7 Tips to Prevent Car Hacking

7 Tips to Prevent Car Hacking

Imagine driving your car on a highway. Suddenly, your car's air conditioner turns on, and the radio starts to play hip-hop music. Before you have the chance to think, your car's engine suddenly goes dead. Yes, dead -- like you can't turn it on in the middle of the highway.

If you think this story isn't true, then you might be surprised that this happened for real. In this case, the 'victimized' car was a Jeep Cherokee.

Car hacking is real. Car horn dysfunctions, tire pressure hacking, and disabled engine/brakes are just some of the most common car hacks done today. And if you think it won't happen to you, then you're in for a surprise. The modern vehicle has up to 100 different microcomputers/microprocessors linked by means of electronic communication. What makes our cars vulnerable to these attacks is not really because of high-tech gadgets, per se, but because of our need to be connected to them at all times. That's what hackers exploit. And they're getting smarter and smarter as each day passes. Here's how to prevent them from making your car their next 'hacked' victim:

1. Use a steering wheel lock

Steering wheel lock ©images-na.ssl-images-amazon.com

Yes, that heavy, old-school wheel lock may take up a lot of space in your trunk, but it's a great deterrent for car thieves who hack your car. Steering wheel locks can easily be seen, and car thieves know it takes up a lot of time to open it -- if they can. And if they can't, then they might as well look for a car without a lock. By the way, if you don't know what's the best one to use for your car, we highly recommend these steering wheel locks.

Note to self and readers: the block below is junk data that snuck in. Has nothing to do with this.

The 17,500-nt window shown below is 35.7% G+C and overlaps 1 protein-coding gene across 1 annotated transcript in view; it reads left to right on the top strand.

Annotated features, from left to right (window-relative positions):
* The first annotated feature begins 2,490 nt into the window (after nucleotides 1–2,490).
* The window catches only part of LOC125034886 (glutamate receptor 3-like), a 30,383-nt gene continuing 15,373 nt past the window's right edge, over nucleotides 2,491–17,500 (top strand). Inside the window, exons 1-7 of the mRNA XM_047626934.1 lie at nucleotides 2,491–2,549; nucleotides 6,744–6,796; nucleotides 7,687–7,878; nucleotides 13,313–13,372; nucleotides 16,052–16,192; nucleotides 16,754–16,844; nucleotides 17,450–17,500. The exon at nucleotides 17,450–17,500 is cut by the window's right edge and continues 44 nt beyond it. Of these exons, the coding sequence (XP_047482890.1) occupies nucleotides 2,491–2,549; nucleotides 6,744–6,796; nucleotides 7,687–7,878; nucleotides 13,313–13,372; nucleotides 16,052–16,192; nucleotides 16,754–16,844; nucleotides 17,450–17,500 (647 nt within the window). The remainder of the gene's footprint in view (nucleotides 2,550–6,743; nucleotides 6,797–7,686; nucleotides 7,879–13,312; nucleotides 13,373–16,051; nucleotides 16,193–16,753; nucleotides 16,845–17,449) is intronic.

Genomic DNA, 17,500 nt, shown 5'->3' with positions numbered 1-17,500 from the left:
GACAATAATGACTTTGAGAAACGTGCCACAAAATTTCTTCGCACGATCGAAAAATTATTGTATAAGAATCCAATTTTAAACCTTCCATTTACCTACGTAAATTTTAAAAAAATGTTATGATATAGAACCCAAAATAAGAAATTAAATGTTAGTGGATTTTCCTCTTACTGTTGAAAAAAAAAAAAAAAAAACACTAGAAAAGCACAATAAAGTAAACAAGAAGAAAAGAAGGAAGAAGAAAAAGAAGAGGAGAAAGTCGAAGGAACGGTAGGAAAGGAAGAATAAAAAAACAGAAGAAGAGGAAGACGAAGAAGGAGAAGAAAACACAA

2. Avoid using your remote keyless system when you lock the doors

Remote keyless system for car ©images.wisegeek.com

This might be a bit confusing, since we often rave about this remote keyless feature, but it turns out that it's one of the easiest ways car hackers get inside a car. How? They just scan your push-button locking system, plain and simple. Once it does, then they can get inside your vehicle and steal your things. So it seems that the best way to lock your car is going the old-fashioned way: via your car key.

3. Wrap or hide your keyless fob

keyless fob for car ©www.commerciallocksmithssanantonio.com
That keyless fob that will help open your car also has the potential to help thieves steal your car. We recommend wrapping your keyless fob in aluminum foil or placing them in the refrigerator when going to bed. We know this sounds strange, but hackers can actually amplify your key fob and fool your car into thinking that the fob is close by. If your car has a push-button feature, then it fools the security system and thinks that the immobilizer is close by. Once it does, then you might as well just give your car away.

4. Don't plug random USBs into your dashboard

USB plugged into car center console ©cdn.spectrumbrands.com

Data-enabled USB ports that are used to update software is like the nervous system of the body. Once you introduce a spark to a neuron, it then spreads out fast. USBs, particularly the ones sent via snail mail may be the one to 'introduce' a virus to your car's system. And you think USBs don't get mailed today? Fiat Chrysler did just that. It mailed out USB sticks to customers to patch a vulnerability in its system. This is a major security nightmare. The Jeep Cherokee's car hack we shared actually used a USB-installed "patch" that was sent through post mail.

5. Go to reputable repair shops and car dealers

Mechanic fixing car in repair shop ©ichoose.ph

It's always possible for shady individuals to manipulate your car's computer system to make it appear that repairs aren't needed. We know car maintenance can be financially draining at times, but don't skimp on your budget if security is a top priority in your list.

6. Buy a General Motors product

Car lot with General Motors' cars ©media.boingboing.net

GM takes security very seriously. So much so that it rewards "white hat" hackers when they point out their product's vulnerabilities- called the Bug Bounty Program. Definitely something to consider if you've been thinking of buying a Chevrolet or Cadillac car.

7. Buy a car with the latest Apple CarPlay/Android Audio system

Android audio system for cars © images.apple.com

Many security experts say that these two are more hack-proof than those automotive entertainment systems that car manufacturers offer. So if your car has telematics, then it would be safer if you use your iPhone or Android phone than your vehicle's cellular systems.

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